Acrolein consumption exacerbates myocardial ischemic injury and blocks nitric oxide-induced PKCε signaling and cardioprotection

Department of Physiology and the Cardiovascular Research Laboratories, David Geffen School of Medicine at UCLA, Los Angeles, CA, USA.
Journal of Molecular and Cellular Cardiology (Impact Factor: 4.66). 07/2008; 44(6):1016-22. DOI: 10.1016/j.yjmcc.2008.03.020
Source: PubMed


Aldehydes are common reactive constituents of food, water and air. Several food aldehydes are potentially carcinogenic and toxic; however, the direct effects of dietary aldehydes on cardiac ischemia-reperfusion (IR) injury are unknown. We tested the hypothesis that dietary consumption of aldehydes modulates myocardial IR injury and preconditioning. Mice were gavage-fed the alpha, beta-unsaturated aldehyde acrolein (5mg/kg) or water (vehicle) 24h prior to a 30-min coronary artery occlusion and 24-hour reperfusion. Myocardial infarct size was significantly increased in acrolein-treated mice, demonstrating that acute acrolein exposure worsens cardiac IR injury. Furthermore, late cardioprotection afforded by the nitric oxide (NO) donor diethylenetriamine/NO (DETA/NO; dose: 0.1mg/kg x 4, i.v.) was abrogated by the administration of acrolein 2h prior to DETA/NO treatment, indicating that oral acrolein impairs NO donor-induced late preconditioning. To examine potential intracellular targets of aldehydes, we investigated the impact of acrolein on mitochondrial PKCepsilon signaling in the heart. Acrolein-protein adducts were formed in a dose-dependent manner in isolated cardiac mitochondria in vitro and specific acrolein-PKCepsilon adducts were present in cardiac mitochondrial fractions following acrolein exposure in vivo, demonstrating that mitochondria are major targets of aldehyde toxicity. Furthermore, DETA/NO preconditioning induced both PKCepsilon translocation and increased mitochondrial PKCepsilon localization. Both of these responses were blocked by acrolein pretreatment, providing evidence that aldehydes disrupt cardioprotective signaling events involving PKCepsilon. Consumption of an aldehyde-rich diet could exacerbate cardiac IR injury and block NO donor-induced cardioprotection via mechanisms that disrupt PKCepsilon signaling.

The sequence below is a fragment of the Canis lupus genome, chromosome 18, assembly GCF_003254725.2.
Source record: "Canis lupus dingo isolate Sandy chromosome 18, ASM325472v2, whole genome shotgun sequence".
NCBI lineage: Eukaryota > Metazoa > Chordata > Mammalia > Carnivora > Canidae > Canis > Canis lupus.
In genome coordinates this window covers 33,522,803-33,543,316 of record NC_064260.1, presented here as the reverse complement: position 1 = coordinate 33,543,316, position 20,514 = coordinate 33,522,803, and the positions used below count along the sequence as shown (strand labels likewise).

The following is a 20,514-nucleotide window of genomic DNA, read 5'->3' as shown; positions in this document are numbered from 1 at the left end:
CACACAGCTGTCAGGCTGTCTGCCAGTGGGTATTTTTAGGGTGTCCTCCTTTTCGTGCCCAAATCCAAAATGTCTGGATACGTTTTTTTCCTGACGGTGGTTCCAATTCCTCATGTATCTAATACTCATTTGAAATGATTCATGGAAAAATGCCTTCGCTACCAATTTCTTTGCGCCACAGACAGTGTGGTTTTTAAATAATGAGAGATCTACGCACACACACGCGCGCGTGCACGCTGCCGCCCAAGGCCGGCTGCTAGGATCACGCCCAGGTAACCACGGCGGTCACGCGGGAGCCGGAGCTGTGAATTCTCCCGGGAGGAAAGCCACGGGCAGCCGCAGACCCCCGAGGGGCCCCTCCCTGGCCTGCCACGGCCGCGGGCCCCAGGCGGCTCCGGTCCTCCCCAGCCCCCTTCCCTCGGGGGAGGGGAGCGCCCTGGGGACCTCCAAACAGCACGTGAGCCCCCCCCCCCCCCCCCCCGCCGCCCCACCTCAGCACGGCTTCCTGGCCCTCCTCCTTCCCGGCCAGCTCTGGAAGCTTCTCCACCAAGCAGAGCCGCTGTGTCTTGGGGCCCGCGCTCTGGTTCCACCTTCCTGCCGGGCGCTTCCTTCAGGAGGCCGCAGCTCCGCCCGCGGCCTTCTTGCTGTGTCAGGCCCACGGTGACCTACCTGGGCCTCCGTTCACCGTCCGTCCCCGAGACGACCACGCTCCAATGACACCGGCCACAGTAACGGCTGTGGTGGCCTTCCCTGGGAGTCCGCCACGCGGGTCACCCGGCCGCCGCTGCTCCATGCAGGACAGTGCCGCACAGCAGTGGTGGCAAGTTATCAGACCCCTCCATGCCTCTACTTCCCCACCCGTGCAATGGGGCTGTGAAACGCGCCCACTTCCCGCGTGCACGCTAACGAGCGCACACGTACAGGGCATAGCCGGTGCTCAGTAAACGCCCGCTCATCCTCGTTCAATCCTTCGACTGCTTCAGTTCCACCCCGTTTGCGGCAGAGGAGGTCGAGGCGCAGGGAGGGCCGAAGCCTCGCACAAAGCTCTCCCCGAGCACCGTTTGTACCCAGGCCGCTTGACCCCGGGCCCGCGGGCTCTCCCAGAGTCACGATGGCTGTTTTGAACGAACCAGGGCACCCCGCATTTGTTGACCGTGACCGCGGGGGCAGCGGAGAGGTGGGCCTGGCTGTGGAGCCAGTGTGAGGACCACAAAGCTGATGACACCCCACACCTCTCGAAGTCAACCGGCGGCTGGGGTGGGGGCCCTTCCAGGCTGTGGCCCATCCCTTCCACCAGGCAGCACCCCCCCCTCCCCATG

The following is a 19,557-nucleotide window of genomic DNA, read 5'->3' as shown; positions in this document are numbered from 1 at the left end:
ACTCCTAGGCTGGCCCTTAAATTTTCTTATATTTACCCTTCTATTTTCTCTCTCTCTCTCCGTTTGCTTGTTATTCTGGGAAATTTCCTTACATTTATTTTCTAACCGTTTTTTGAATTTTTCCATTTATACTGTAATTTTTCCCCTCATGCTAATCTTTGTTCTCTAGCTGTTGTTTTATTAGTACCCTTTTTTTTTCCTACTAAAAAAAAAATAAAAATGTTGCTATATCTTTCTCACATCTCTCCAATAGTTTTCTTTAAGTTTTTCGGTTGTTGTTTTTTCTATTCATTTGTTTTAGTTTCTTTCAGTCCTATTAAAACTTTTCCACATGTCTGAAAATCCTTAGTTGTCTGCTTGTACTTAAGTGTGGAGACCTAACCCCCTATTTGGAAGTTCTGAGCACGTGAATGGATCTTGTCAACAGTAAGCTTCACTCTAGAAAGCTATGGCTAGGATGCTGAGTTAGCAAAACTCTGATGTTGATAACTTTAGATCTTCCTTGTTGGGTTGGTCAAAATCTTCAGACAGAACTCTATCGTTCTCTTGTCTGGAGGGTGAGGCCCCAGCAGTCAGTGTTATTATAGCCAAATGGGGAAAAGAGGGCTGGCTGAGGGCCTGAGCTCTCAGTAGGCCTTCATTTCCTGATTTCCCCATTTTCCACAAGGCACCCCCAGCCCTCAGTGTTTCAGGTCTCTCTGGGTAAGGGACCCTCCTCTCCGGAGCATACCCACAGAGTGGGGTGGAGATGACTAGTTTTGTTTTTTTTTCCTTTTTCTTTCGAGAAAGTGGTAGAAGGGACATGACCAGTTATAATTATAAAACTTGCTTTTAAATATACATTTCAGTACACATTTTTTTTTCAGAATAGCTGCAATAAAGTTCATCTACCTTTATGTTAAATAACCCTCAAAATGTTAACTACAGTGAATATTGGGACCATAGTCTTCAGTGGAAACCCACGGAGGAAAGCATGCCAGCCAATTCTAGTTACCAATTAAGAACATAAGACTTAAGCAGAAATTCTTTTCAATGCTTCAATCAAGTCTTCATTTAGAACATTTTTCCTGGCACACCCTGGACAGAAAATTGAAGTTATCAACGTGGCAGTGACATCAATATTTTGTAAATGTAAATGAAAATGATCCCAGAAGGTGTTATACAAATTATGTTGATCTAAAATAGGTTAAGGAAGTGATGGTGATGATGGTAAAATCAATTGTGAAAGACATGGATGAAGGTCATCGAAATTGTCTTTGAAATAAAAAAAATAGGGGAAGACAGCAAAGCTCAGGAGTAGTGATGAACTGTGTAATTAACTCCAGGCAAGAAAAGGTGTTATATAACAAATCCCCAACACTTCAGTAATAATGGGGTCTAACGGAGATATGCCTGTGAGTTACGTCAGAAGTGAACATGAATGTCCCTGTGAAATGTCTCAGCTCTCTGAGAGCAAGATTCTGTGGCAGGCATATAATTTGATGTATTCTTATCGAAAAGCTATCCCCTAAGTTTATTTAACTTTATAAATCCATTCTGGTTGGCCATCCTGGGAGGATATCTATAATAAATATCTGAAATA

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    • "With specific reference to environmental type-2 alkene exposure, research has shown that dietary consumption of acrolein exacerbates myocardial ischemic injury and atherosclerosis in mice by interacting with endogenous unsaturated aldehydes generated during ongoing oxidative stress (Conklin et al. 2010; Ismahil et al. 2011; Luo et al. 2007; Srivastava et al. 2011; Wang et al. 2008). On the basis of these studies it has been proposed that chronic environmental exposure to unsaturated aldehydes is a significant risk factor for cardio vascular diseases (Luo et al. 2007; O'Toole et al. 2008; Wang et al. 2008). Similarly, we have suggested that environmental exposure to a mixture of weak type-2 alkene electrophiles (e.g., ACR, methyl acrylate, ethyl methacrylate ) could accelerate the progressive nerve terminal demise associated with Alzheimer's disease (reviewed by LoPachin et al. 2008b, 2009b). "
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    • "Others have shown that in vitro acrolein is cytotoxic to endothelial cells [9]. In addition, our studies show that oral exposure to acrolein in mice increases the sensitivity of the heart to ischemia-reperfusion injury and abolishes the protective effects of the late phase of ischemic preconditioning [6]. Moreover, recent studies have also reported that oral exposure to acrolein induces hyperlipidemia in mice [5] and activates matrix metalloproteinases (MMPs) by increasing the formation of free radicals in macrophages [10]. "
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